ART_lets-pretend--mullen_ma
SCARRED AND AGITATED Mullen’s Let’s Pretend.
William Schaff's art is full of bloody warmongers, flaming demons, terminally ill patients, ecstatic saints, and drunks vomiting up heaps of emaciated bodies. His haunted black and white scratchboard drawings, amazingly ornate paper cuts, and obsessive embroideries bring to mind the German Expressionism of George Grosz and John Heartfield, though the politics in Schaff's art tends to be more indirect. In fact, Schaff's through line is a feeling of dread, as if Armageddon is just around the corner.

The Warren artist is featured along with Stephen Brunelli and Travis Mullen of Providence in the exhibit "Conversations" at West Side Arts (745 Westminster Street, Providence, through June 18).

Schaff's drawing and collage, War! It's What's For Dinner, depicts a bunch of generals and dictators gathered around an ornate table, drinking and waving their guns, relishing some bloody debacle. Elsewhere, a blue and black embroidery shows a man being raped by another guy in prison. Homesteader depicts a man with skulls for eyes, and a strange emaciated fetal figure on his back. He hoes the decrepit fields of a farm as a barn burns in the distance. It's a nightmare of a devastated earth; the smoke and the missile-shaped silo make one think of nuclear war. 

ART_Candy-for-Rothko_main
BOXED IN Heuser’s Candy for Rothko.
The show includes some of Schaff's color painting and embroidery but, when working with a full palette, he often misplaces his sense of light — and especially darkness. His formidable talent comes across best in limited color works — like a black and white magazine photo of a man pressing his lips to a woman's belly pasted onto a swirling yellow and red pattern. Schaff draws skull masks on their faces and cartoon word balloons from their mouths that say, "I love you but I don't want this baby." The goth stylings of much of his work can overshadow an undercurrent of tenderness that conveys close-to-the-bone feelings of loss and hurt.

Travis Mullen's black and white acrylic, charcoal, and beeswax paintings of stags, wolves, guns, and crows might bring to mind the paintings of RISD teacher Duane Slick, though Slick's work seems to seek a mesmerizing calm, while Mullen's work is gouged and scarred and agitated. Mullen seems to still be figuring out his touch and imagery, but in his best works like Let's Pretend, which features a stencil of a black deer, the thick, scratched impasto paint becomes the star.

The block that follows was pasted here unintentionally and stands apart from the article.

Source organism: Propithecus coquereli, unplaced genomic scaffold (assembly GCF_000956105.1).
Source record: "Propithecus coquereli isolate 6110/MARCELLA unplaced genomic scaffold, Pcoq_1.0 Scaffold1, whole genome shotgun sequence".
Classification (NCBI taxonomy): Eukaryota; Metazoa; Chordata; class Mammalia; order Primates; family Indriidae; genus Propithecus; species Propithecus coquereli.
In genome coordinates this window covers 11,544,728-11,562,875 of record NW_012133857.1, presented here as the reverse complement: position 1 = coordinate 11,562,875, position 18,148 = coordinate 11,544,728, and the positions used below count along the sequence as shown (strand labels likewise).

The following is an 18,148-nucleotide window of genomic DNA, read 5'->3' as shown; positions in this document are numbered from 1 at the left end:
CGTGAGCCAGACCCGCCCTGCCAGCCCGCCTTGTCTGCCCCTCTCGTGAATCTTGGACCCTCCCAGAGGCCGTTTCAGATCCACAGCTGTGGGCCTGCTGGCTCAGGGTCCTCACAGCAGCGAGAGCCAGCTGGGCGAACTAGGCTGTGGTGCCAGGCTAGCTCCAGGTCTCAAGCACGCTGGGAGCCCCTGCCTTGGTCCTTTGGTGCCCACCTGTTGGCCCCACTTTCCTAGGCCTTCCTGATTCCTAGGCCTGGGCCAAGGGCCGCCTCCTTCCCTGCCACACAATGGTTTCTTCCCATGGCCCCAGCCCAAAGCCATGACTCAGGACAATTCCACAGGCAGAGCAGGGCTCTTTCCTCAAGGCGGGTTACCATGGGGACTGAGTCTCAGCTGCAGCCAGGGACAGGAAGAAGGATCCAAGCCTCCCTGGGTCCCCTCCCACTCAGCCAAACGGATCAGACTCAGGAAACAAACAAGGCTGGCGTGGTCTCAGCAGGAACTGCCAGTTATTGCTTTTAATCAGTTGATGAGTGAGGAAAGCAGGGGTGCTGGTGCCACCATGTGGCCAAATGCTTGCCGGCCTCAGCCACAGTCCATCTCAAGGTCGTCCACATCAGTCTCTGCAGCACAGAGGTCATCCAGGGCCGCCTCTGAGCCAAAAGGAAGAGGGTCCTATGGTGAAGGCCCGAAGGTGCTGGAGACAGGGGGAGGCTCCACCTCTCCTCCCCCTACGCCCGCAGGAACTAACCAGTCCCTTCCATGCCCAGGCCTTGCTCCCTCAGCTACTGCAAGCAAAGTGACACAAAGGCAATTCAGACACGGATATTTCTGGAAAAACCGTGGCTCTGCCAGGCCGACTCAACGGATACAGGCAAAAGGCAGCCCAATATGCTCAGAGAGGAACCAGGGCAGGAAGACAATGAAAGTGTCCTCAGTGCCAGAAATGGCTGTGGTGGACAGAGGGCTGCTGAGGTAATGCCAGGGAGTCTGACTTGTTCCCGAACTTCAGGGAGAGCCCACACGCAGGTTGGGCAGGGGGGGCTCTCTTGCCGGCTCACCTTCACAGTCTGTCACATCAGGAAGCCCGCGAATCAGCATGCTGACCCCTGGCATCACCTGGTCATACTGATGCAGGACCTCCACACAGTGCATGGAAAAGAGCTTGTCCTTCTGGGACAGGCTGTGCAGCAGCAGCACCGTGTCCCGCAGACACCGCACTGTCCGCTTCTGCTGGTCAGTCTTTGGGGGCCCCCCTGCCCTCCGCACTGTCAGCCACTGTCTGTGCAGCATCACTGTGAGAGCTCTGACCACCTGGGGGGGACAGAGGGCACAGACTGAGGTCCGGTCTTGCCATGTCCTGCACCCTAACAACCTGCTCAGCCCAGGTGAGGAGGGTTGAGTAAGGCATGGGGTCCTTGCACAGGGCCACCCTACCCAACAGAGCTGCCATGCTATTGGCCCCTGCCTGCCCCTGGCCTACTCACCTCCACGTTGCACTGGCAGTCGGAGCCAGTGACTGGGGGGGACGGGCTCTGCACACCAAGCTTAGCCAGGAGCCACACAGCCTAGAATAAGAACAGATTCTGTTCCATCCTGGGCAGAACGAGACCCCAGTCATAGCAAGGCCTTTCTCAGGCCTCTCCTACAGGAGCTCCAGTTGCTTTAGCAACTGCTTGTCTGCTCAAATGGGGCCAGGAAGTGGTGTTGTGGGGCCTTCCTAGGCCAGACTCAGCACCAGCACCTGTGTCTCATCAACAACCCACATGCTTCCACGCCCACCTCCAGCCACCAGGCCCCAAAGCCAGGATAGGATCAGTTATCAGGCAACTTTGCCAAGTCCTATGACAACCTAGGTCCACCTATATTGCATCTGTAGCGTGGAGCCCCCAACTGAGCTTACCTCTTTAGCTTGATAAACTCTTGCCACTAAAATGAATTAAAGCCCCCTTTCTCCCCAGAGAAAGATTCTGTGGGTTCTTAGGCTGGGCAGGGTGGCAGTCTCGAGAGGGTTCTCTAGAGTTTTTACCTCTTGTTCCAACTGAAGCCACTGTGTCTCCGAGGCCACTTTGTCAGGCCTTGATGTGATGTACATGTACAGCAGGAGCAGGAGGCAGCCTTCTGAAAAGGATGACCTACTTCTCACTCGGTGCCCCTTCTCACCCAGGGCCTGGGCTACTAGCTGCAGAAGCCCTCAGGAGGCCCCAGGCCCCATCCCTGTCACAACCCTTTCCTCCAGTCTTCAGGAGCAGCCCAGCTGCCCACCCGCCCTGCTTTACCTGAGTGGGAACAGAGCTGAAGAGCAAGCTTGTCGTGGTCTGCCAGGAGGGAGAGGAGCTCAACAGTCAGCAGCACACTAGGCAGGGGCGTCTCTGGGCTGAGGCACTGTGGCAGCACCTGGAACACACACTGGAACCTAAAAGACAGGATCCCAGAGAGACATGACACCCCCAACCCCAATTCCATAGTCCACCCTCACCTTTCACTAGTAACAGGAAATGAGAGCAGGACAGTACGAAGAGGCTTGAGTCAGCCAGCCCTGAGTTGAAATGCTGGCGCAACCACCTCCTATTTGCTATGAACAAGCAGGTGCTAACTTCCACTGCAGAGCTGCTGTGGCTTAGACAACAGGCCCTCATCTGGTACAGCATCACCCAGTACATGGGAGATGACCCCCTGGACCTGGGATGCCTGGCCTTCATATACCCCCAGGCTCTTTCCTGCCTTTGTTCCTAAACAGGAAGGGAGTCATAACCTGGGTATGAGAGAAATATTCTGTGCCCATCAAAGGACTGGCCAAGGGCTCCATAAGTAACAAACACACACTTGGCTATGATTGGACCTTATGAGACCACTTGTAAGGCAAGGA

Stephen Brunelli makes political assemblage paintings like bin Laden, a loose double portrait of the terrorist above a row of mini Che Guevara T-shirts, as if challenging how people decide who's a terrorist and who's a hip freedom fighter. He also paints scenes packed full of things going on, like House for Sale in Pittsburg, a charming cut-away view of an apartment building. Brunelli too seems to still be finding his style — his loose, expressionist realism might recall Stanley Spencer — but he's on to something.

1  |  2  |   next >
  Topics: Museum And Gallery , Che Guevara, Museums, George Grosz,  More more >
| More


Most Popular
ARTICLES BY GREG COOK
Share this entry with Delicious
  •   PERSONAL POLITICS  |  April 23, 2014
    M eredith Stern creates dreamy fables.
  •   PERFECTLY HUMAN  |  April 16, 2014
    Sometimes I think you can understand everything about our society today by considering it through two themes — the perfection of technology versus the messily human handmade.
  •   THE LAST FRONTIER  |  April 02, 2014
    They say that temperatures in the McMurdo Dry Valleys of Antarctica haven’t been above freezing in millennia.
  •   ASSURED ABSTRACTIONS  |  March 19, 2014
    “The golden age of abstraction is right now,” ARTnews informed me last spring.
  •   COMMON GROUND  |  March 12, 2014
    “I did everything in the world to keep this from happening,” exclaims the assistant to the rich man in Kerry Tribe’s There Will Be ___ _.

 See all articles by: GREG COOK